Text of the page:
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How to reduce reliance on big-box retailers


Big-box retailers span the globe. Though Wal-Mart, Target and Lowes may offer great deals, there’s often nothing unique about big-box stores. Proponents of Main Street also note that big-box stores can’t provide the small business charm that can make local neighborhoods special.


Balance is everything, and that even applies to shopping. Big-box retailers can feature in consumers’ shopping plans, but there’s a place for small businesses as well. The following are some strategies to reduce reliance on national chains.


• Look at the alternatives first. Shoppers may look to big-box stores because they know what to expect and are familiar with their goods. But exploring smaller alternatives first can turn up some pleasant surprises. Take walking tours of the community and make note of which stores are available.You might just uncover a hidden gem.


• Prioritize quality, not quantity. Big-box retailers frequently turn to foreign-made products and can offer very low prices because the huge amount of merchandise they sell enables them to negotiate lower bulk prices from suppliers. Mass production of products may result in lower-quality merchandise. Small businesses may pick and choose their stock, vetting items before the customer even does his or her research.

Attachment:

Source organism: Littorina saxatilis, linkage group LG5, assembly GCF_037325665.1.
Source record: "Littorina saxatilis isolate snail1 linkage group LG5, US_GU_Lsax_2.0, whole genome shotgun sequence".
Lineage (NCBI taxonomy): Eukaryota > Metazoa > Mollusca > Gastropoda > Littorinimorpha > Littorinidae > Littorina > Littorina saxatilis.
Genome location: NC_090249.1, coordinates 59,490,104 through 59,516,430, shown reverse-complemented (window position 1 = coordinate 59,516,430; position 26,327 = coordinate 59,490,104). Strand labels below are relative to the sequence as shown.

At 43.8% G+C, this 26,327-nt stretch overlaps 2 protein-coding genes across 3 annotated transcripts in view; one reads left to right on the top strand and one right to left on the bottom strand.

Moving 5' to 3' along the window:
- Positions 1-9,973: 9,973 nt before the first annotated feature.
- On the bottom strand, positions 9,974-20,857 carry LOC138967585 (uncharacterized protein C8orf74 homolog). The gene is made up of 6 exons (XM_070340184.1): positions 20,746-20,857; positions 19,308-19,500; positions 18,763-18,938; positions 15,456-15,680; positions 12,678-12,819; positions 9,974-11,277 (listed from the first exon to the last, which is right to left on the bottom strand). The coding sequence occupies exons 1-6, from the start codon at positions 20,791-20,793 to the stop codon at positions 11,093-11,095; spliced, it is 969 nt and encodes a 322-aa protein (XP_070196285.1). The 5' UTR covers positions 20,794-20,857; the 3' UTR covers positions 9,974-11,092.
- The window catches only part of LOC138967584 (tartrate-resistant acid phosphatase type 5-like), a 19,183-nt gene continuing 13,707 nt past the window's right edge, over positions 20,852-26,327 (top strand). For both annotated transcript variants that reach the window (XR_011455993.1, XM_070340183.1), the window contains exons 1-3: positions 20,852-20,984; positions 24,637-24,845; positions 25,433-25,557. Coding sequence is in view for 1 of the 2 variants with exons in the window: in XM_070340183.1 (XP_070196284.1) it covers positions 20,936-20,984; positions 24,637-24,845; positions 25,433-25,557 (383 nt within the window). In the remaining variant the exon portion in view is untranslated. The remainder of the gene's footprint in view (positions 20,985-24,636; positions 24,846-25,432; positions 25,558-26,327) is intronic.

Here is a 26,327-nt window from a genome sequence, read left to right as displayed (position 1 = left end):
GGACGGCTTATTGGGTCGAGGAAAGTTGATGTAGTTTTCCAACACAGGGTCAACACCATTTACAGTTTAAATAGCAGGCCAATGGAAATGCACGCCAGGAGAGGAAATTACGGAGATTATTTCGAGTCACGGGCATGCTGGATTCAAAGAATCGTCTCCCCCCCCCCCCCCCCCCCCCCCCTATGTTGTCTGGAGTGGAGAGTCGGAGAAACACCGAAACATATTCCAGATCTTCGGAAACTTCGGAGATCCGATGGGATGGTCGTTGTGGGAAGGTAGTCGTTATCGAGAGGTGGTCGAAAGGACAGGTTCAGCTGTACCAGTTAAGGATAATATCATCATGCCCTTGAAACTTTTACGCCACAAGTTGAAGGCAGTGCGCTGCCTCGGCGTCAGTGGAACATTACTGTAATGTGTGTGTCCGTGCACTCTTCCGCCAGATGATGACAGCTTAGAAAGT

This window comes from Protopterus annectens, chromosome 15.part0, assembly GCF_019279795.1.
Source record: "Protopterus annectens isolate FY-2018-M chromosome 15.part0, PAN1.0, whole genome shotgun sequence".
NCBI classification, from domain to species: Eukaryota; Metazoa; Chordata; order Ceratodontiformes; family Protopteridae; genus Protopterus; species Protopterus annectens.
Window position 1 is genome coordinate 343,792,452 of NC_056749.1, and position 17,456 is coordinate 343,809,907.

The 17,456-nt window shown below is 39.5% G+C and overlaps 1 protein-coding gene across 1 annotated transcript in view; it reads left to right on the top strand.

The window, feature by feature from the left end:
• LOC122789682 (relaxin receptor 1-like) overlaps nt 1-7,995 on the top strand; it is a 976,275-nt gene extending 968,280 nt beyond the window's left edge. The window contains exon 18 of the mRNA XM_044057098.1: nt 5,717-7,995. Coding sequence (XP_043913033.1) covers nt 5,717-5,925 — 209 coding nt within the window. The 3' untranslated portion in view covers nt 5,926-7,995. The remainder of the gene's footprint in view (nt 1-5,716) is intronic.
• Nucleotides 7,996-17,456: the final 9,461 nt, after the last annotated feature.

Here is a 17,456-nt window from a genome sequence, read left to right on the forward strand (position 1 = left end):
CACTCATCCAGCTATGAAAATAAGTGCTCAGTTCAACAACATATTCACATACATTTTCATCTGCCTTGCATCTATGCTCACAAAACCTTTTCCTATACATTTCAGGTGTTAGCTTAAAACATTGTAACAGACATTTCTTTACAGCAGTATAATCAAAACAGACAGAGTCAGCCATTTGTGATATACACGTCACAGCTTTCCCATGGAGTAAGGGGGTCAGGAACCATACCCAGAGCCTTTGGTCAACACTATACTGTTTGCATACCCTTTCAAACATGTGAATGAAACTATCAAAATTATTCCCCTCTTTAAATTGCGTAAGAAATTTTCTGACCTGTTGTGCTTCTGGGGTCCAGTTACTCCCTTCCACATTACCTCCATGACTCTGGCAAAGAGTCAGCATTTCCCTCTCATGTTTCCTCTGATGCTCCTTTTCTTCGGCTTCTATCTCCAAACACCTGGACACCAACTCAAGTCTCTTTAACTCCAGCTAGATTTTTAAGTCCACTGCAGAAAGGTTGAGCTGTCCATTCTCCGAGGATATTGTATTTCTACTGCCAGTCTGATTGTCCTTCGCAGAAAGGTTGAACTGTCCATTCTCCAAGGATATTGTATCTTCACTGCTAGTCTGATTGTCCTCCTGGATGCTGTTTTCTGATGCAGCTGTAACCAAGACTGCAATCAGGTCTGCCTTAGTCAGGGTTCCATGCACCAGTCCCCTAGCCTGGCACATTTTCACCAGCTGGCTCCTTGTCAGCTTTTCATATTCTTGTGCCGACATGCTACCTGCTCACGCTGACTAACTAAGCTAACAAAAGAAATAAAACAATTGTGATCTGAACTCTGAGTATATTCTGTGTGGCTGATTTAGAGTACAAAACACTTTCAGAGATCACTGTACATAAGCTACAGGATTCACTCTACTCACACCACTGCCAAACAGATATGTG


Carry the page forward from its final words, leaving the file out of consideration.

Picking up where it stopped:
• Ask for recommendations. Reach out through social media for recommendations on small businesses in the area. Find out where others are shopping and what they have to say about certain companies. You may not have certain establishments on your radar and may be pleasantly surprised at the competitive prices and outstanding service provided by local businesses.


• Shop in person. There’s no denying the convenience and all-hours capabilities of shopping online. However, it denies shoppers the experience of going into a store and browsing for products and getting a true feel for their sizes and quality. Modern consumers are no doubt familiar with the tedious nature of returning online items that fell short of expectations. Such experiences are significantly less common when shopping in-store, particularly at small businesses.


• Competition keeps prices lower. Big-box retailers may offer good deals, but over time those prices may rise as national retailers command more control of the market. A competitive marketplace encourages businesses to offer lower prices to attract customers. By shopping a variety of stores, customers can further this healthy competition across the board.


Big-box retailers need not be ignored. However, consumers can balance their spending at big-box stores and small businesses so they do not become entirely reliant on national chains.

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